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Superannuation Discussion + market volatility

JohnK

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The superannuation rort has been a nice little earn for some financial advisers thanks to suckers like me.

I worked for a company between 2003 and 2005 and the superannuation funds were with Colonial Mutual. When I left the company the superannuation funds were then transferred from the company superannuation account to Colonial Mutual superannuation account. That was over 10 years ago.

Fast forward to today and I look at superannuation account to find the balance has decreased from previous year. Why? Only 0.28% growty for the year. Ok so why decrease in balance? Not only are they charging me an administration fee but they are charging me a financial adviser fee. A financial adviser who I have never seen or spoken to ever and they have been taking a cut from my superannuarion. Seriously? :confused:

Called today and was told that I needed to call Colonial Mutual to remove the financial adviser from my account. Seriiusly? Yes I know I should have noticed earlier but whst a nice little rort going on there. Why aren't these things audited?

Asked for exit forms. The consultant couldn't care less and emailed me the forms.

I'd hate to think how much superannuation I have wasted in useless fees. If there are no contributions to a superannuation account they shouldn't be charging admin fees. What are they doing that requires a fee to be charged?

Now what? Think my daughter is going to be angry with her dads carefree attitude to money.
 

serfty

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Now what? ...
I suspect it's not a large amount, given their readiness to send you the forms.

Transfer the lot to something like ING living super ... no "fees" although in their case they do force a 0.5% reduced earn on a minimum $500, so there's a $2.50 annual hit.
 

love_the_life

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Re: The totally off-topic thread

JohnK, when I moved super last year the new superannuation provider did the rollover and I didn't have to complete exit forms. They handled it all - much easier.
 

JohnK

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Re: The totally off-topic thread

I suspect it's not a large amount, given their readiness to send you the forms.

Transfer the lot to something like ING living super ... no "fees" although in their case they do force a 0.5% reduced earn on a minimum $500, so there's a $2.50 annual hit.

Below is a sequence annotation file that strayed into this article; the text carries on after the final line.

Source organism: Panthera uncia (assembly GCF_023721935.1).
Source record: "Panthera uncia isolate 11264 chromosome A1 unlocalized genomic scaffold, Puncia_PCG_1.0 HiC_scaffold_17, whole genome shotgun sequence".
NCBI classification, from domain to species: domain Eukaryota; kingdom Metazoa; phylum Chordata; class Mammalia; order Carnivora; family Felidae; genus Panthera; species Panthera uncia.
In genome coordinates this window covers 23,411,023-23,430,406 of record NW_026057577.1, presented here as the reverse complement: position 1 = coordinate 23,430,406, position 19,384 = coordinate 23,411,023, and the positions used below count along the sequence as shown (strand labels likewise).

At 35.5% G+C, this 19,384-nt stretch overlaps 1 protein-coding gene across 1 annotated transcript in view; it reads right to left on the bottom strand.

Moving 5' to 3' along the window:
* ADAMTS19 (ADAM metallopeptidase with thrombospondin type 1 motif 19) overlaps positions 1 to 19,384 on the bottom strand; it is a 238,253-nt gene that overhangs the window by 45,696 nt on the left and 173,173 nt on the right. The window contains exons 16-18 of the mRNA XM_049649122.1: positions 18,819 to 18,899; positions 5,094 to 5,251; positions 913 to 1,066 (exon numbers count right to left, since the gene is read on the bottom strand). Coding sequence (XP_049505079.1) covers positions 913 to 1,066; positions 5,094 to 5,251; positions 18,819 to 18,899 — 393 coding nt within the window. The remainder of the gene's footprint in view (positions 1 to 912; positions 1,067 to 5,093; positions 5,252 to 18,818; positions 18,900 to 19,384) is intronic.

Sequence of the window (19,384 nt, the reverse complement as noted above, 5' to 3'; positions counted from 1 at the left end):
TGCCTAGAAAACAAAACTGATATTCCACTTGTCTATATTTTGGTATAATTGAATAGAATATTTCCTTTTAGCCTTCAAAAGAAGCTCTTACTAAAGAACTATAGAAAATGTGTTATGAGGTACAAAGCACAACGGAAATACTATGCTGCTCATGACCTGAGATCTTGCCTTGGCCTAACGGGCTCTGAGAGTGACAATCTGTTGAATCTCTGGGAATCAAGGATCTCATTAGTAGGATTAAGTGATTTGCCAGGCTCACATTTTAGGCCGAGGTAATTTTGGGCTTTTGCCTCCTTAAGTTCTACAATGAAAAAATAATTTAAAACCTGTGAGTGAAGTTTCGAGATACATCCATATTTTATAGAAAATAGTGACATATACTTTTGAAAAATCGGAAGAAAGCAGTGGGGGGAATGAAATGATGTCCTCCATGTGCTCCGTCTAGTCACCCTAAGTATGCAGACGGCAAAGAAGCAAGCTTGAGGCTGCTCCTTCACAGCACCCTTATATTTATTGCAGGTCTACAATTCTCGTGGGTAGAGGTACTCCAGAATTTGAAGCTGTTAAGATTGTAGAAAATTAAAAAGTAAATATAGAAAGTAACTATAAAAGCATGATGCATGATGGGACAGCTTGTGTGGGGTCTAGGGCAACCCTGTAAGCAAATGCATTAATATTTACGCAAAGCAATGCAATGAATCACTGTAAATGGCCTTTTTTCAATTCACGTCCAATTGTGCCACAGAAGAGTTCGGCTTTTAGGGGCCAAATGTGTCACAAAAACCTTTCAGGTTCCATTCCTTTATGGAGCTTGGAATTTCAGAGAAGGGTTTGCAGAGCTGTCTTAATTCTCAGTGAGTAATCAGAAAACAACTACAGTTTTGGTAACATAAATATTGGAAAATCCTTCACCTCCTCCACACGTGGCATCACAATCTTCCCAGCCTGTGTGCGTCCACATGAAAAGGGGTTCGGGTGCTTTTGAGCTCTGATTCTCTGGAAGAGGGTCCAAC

Not a large amount by any stretch of the imagination. Not to them anyway but ~$18,000 is quite large. We used to be with ING at some point but they moved away from them. They are now with ANZ Smart Choice.

Are they any good? Have a sizeable balance with them over the last 8 years employment but all my superannuation wouldn't be anywhere near $200,000. I may get to that amount if I work another 4-5 years. So much for compulsory superannuation and saving for retirement. Hahaha.
 

Princess Fiona

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Re: The totally off-topic thread

One of my major regrets is that I didn't move here and start working while defined benefits super was still a thing :(
 

cove

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Re: The totally off-topic thread

About 5 years ago I started working less hours so I switched our superannuation to a self run fund. We get an annual fee for admin of $799 for the two of us for the accounting and audit and no trailing fees to anyone.
If you earn 7% net annually your money doubles in 10 years or if you earn 10% net annually your money doubles in 7 years.
Defined benefits superannuation was an incredibly bad idea for employers but just wonderful for anyone who signed on to that scheme.
 
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MEL_Traveller

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Re: The totally off-topic thread

Not a large amount by any stretch of the imagination. Not to them anyway but ~$18,000 is quite large. We used to be with ING at some point but they moved away from them. They are now with ANZ Smart Choice.

Are they any good? Have a sizeable balance with them over the last 8 years employment but all my superannuation wouldn't be anywhere near $200,000. I may get to that amount if I work another 4-5 years. So much for compulsory superannuation and saving for retirement. Hahaha.
You might want to check out an Industry Fund to see if that performs better for you.
 

GPH

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Re: The totally off-topic thread

The superannuation rort has been a nice little earn for some financial advisers thanks to suckers like me.

I worked for a company between 2003 and 2005 and the superannuation funds were with Colonial Mutual. When I left the company the superannuation funds were then transferred from the company superannuation account to Colonial Mutual superannuation account. That was over 10 years ago.

Fast forward to today and I look at superannuation account to find the balance has decreased from previous year. Why? Only 0.28% growty for the year. Ok so why decrease in balance? Not only are they charging me an administration fee but they are charging me a financial adviser fee. A financial adviser who I have never seen or spoken to ever and they have been taking a cut from my superannuarion. Seriously? :confused:

Called today and was told that I needed to call Colonial Mutual to remove the financial adviser from my account. Seriiusly? Yes I know I should have noticed earlier but whst a nice little rort going on there. Why aren't these things audited?

Asked for exit forms. The consultant couldn't care less and emailed me the forms.

I'd hate to think how much superannuation I have wasted in useless fees. If there are no contributions to a superannuation account they shouldn't be charging admin fees. What are they doing that requires a fee to be charged?

Now what? Think my daughter is going to be angry with her dads carefree attitude to money.

If you are experiencing a decrease in your account it will have little or nothing to do with fees. (Unless you are invested in fixed interest which is about as silly as you can get , or those fees are very , double digit high) the real reason your funds have decreased in "value" is market movement.
This is where "most" people make their silliest mistake, they sell low , thereby locking in their decrease (loss) .
After over 30 years in this business I have heard stories like this before, and giving you the benefit of the doubt I will say only this. There is much more to this story than you have told here.
 

GPH

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Re: The totally off-topic thread

JohnK, when I moved super last year the new superannuation provider did the rollover and I didn't have to complete exit forms. They handled it all - much easier.
Which is what John k did and is now complaining about it.